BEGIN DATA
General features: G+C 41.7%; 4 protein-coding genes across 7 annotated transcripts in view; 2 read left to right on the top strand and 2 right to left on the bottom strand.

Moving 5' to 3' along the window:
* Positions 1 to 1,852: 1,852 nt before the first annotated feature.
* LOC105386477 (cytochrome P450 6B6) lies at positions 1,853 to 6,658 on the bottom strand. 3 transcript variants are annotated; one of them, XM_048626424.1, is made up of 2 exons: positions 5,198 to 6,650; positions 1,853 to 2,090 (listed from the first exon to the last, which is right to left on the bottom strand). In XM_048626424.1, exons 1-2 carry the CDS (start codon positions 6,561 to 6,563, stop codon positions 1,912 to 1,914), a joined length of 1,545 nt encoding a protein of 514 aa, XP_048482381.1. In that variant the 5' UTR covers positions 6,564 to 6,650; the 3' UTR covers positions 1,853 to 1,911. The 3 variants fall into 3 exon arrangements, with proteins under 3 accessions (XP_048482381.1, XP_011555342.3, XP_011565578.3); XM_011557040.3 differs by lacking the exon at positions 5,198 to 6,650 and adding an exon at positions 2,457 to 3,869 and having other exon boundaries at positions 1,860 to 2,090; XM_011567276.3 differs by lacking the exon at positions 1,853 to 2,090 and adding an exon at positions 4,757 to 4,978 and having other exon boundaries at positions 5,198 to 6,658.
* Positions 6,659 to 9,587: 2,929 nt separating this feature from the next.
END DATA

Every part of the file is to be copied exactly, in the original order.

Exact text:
General features: G+C 41.7%; 4 protein-coding genes across 7 annotated transcripts in view; 2 read left to right on the top strand and 2 right to left on the bottom strand.

Moving 5' to 3' along the window:
* Positions 1 to 1,852: 1,852 nt before the first annotated feature.
* LOC105386477 (cytochrome P450 6B6) lies at positions 1,853 to 6,658 on the bottom strand. 3 transcript variants are annotated; one of them, XM_048626424.1, is made up of 2 exons: positions 5,198 to 6,650; positions 1,853 to 2,090 (listed from the first exon to the last, which is right to left on the bottom strand). In XM_048626424.1, exons 1-2 carry the CDS (start codon positions 6,561 to 6,563, stop codon positions 1,912 to 1,914), a joined length of 1,545 nt encoding a protein of 514 aa, XP_048482381.1. In that variant the 5' UTR covers positions 6,564 to 6,650; the 3' UTR covers positions 1,853 to 1,911. The 3 variants fall into 3 exon arrangements, with proteins under 3 accessions (XP_048482381.1, XP_011555342.3, XP_011565578.3); XM_011557040.3 differs by lacking the exon at positions 5,198 to 6,650 and adding an exon at positions 2,457 to 3,869 and having other exon boundaries at positions 1,860 to 2,090; XM_011567276.3 differs by lacking the exon at positions 1,853 to 2,090 and adding an exon at positions 4,757 to 4,978 and having other exon boundaries at positions 5,198 to 6,658.
* Positions 6,659 to 9,587: 2,929 nt separating this feature from the next.